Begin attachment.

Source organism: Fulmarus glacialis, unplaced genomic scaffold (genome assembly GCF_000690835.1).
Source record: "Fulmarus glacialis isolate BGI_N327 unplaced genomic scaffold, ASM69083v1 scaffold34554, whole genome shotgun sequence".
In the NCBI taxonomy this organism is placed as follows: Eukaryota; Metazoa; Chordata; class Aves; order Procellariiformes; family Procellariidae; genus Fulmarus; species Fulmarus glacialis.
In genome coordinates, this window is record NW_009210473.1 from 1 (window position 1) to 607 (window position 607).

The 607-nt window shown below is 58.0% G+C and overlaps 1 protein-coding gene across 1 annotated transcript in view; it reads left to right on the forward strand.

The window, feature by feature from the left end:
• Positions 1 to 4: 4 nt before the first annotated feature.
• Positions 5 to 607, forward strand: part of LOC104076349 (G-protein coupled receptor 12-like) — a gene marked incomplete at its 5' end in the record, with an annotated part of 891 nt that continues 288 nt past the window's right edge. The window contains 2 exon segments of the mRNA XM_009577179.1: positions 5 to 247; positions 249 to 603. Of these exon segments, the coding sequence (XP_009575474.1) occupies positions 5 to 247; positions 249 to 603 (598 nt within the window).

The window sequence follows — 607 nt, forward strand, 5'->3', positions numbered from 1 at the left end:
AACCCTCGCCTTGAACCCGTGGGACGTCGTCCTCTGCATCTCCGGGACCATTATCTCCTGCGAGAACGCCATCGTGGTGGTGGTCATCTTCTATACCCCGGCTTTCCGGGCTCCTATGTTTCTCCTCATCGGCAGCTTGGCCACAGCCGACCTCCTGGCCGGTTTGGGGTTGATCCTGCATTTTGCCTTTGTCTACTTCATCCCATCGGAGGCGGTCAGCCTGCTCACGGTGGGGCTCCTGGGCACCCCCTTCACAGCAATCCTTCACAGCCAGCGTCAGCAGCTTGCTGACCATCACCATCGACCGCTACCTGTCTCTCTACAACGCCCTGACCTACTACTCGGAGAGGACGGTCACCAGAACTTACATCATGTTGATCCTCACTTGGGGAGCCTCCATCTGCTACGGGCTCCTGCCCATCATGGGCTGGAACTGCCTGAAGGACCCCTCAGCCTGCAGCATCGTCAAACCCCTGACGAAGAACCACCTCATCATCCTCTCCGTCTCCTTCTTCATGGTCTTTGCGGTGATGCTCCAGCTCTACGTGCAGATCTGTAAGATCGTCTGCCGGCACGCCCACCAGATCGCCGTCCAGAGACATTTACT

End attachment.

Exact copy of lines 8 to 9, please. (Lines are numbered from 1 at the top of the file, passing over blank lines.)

• Positions 5 to 607, forward strand: part of LOC104076349 (G-protein coupled receptor 12-like) — a gene marked incomplete at its 5' end in the record, with an annotated part of 891 nt that continues 288 nt past the window's right edge. The window contains 2 exon segments of the mRNA XM_009577179.1: positions 5 to 247; positions 249 to 603. Of these exon segments, the coding sequence (XP_009575474.1) occupies positions 5 to 247; positions 249 to 603 (598 nt within the window).

The window sequence follows — 607 nt, forward strand, 5'->3', positions numbered from 1 at the left end: